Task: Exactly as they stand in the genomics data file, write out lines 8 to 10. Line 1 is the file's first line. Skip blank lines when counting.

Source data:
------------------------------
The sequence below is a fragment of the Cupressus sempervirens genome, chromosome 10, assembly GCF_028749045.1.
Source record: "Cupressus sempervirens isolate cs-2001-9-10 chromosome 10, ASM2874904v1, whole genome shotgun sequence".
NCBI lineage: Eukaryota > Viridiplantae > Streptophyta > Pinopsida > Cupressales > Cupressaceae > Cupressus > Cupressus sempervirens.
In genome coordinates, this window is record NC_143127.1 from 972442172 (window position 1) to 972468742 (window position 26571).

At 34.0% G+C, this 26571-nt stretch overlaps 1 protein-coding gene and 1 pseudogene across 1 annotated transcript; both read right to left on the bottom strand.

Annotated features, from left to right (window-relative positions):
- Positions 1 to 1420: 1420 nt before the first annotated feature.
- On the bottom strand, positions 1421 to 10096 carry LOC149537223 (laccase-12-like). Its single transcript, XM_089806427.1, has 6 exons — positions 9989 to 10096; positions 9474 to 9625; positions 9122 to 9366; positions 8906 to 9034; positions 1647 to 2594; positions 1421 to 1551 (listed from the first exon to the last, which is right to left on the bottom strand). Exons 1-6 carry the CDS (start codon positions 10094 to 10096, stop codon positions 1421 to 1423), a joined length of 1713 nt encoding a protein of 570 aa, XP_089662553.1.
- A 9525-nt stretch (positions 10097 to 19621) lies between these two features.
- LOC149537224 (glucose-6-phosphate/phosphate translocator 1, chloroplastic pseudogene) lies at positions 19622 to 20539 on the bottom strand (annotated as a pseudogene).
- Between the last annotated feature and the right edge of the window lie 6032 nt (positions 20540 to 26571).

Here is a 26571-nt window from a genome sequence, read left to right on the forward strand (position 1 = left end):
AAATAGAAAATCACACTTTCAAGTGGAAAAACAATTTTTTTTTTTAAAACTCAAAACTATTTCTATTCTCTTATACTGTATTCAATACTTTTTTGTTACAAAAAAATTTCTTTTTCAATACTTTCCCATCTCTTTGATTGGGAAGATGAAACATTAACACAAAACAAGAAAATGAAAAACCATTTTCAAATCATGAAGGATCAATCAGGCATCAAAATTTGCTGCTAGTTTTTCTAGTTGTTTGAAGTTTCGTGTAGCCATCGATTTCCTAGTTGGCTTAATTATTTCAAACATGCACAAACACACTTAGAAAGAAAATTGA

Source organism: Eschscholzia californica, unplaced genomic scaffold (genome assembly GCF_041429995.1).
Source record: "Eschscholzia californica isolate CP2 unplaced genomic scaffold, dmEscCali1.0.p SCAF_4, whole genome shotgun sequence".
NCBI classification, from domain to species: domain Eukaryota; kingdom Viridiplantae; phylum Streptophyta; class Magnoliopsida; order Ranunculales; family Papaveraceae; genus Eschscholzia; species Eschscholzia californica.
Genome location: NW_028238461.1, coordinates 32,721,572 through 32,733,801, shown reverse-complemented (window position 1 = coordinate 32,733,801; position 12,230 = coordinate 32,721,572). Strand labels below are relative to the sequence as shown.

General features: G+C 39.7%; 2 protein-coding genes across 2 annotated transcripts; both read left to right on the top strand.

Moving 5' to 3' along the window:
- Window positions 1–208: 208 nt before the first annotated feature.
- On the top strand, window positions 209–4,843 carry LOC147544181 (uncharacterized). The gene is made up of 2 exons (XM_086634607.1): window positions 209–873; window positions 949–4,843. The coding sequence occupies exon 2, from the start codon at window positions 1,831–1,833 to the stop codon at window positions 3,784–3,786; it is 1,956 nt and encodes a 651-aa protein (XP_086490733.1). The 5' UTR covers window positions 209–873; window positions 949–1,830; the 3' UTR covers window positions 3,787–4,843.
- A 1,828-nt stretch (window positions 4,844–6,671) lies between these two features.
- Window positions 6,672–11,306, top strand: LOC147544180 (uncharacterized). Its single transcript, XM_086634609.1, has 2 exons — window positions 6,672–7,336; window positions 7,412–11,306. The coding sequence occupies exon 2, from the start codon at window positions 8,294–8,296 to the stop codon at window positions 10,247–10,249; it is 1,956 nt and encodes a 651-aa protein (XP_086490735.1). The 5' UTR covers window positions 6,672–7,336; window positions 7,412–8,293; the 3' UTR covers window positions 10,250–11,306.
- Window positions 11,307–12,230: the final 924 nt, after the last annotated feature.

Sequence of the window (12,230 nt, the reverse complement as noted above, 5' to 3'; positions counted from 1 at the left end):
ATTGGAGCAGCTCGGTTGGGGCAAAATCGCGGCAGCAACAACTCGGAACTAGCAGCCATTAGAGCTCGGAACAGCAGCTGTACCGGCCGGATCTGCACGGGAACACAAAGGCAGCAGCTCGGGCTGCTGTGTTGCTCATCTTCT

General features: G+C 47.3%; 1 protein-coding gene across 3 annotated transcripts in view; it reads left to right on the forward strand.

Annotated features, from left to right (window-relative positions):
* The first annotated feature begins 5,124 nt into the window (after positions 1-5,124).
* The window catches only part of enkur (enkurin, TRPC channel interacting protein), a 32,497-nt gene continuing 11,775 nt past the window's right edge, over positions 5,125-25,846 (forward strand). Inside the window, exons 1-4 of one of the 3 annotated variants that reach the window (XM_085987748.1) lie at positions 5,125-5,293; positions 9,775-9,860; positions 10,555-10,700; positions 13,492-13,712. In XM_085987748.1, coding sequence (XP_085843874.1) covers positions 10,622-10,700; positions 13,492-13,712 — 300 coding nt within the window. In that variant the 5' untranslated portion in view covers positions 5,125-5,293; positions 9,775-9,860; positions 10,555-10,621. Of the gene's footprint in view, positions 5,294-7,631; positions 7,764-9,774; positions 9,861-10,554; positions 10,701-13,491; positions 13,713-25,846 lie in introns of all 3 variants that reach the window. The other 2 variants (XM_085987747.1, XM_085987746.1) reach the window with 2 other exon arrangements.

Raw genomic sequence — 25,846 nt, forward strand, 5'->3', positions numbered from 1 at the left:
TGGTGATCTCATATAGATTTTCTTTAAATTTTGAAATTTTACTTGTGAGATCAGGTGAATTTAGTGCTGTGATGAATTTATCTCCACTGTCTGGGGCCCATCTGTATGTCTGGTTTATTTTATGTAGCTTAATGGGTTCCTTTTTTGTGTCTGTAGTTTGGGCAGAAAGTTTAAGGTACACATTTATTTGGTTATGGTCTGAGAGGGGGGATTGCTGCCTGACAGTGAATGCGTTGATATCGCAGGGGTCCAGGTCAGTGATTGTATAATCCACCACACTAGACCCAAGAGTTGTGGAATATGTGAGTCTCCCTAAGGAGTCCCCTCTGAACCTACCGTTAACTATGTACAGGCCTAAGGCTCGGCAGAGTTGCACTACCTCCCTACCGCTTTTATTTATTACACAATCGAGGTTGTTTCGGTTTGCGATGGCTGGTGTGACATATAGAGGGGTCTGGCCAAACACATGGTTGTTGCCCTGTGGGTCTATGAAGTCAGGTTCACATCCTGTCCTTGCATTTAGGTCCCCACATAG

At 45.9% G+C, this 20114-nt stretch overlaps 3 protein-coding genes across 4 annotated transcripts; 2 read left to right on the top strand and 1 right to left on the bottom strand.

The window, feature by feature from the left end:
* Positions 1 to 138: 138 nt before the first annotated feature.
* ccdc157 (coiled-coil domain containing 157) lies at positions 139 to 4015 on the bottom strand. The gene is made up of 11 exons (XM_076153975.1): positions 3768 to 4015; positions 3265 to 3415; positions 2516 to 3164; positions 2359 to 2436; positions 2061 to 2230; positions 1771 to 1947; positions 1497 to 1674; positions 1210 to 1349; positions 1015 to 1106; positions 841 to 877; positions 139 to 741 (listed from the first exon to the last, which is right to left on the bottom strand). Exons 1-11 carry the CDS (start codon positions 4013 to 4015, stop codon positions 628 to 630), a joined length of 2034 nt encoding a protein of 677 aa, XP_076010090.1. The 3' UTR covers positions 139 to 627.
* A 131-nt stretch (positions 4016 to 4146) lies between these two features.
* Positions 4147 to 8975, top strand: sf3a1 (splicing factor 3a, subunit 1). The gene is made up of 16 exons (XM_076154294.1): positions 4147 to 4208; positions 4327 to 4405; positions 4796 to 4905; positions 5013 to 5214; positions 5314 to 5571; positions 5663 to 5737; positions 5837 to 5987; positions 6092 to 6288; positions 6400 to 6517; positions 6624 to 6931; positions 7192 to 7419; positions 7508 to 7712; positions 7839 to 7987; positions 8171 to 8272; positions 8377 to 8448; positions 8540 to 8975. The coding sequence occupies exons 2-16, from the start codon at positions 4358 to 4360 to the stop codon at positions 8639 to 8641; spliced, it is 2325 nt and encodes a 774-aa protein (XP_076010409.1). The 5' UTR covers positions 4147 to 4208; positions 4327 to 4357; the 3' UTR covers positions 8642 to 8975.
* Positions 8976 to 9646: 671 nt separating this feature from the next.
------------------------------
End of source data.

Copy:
- On the bottom strand, positions 1421 to 10096 carry LOC149537223 (laccase-12-like). Its single transcript, XM_089806427.1, has 6 exons — positions 9989 to 10096; positions 9474 to 9625; positions 9122 to 9366; positions 8906 to 9034; positions 1647 to 2594; positions 1421 to 1551 (listed from the first exon to the last, which is right to left on the bottom strand). Exons 1-6 carry the CDS (start codon positions 10094 to 10096, stop codon positions 1421 to 1423), a joined length of 1713 nt encoding a protein of 570 aa, XP_089662553.1.
- A 9525-nt stretch (positions 10097 to 19621) lies between these two features.
- LOC149537224 (glucose-6-phosphate/phosphate translocator 1, chloroplastic pseudogene) lies at positions 19622 to 20539 on the bottom strand (annotated as a pseudogene).